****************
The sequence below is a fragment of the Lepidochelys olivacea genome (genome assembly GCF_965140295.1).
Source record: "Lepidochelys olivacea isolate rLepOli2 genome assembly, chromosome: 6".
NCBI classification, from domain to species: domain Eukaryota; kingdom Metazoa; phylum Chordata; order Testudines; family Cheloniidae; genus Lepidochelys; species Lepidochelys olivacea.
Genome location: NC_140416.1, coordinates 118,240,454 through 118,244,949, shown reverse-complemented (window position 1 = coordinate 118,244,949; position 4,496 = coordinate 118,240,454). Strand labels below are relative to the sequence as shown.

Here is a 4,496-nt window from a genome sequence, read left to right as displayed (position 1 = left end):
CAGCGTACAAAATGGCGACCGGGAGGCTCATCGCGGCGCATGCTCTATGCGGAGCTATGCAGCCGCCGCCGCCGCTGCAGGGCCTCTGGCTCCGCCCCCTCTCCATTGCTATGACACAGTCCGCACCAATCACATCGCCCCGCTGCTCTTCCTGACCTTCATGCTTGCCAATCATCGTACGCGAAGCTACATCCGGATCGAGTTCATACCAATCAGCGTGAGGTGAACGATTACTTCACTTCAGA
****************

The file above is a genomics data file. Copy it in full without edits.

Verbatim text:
The sequence below is a fragment of the Lepidochelys olivacea genome (genome assembly GCF_965140295.1).
Source record: "Lepidochelys olivacea isolate rLepOli2 genome assembly, chromosome: 6".
NCBI classification, from domain to species: domain Eukaryota; kingdom Metazoa; phylum Chordata; order Testudines; family Cheloniidae; genus Lepidochelys; species Lepidochelys olivacea.
Genome location: NC_140416.1, coordinates 118,240,454 through 118,244,949, shown reverse-complemented (window position 1 = coordinate 118,244,949; position 4,496 = coordinate 118,240,454). Strand labels below are relative to the sequence as shown.

Here is a 4,496-nt window from a genome sequence, read left to right as displayed (position 1 = left end):
CAGCGTACAAAATGGCGACCGGGAGGCTCATCGCGGCGCATGCTCTATGCGGAGCTATGCAGCCGCCGCCGCCGCTGCAGGGCCTCTGGCTCCGCCCCCTCTCCATTGCTATGACACAGTCCGCACCAATCACATCGCCCCGCTGCTCTTCCTGACCTTCATGCTTGCCAATCATCGTACGCGAAGCTACATCCGGATCGAGTTCATACCAATCAGCGTGAGGTGAACGATTACTTCACTTCAGA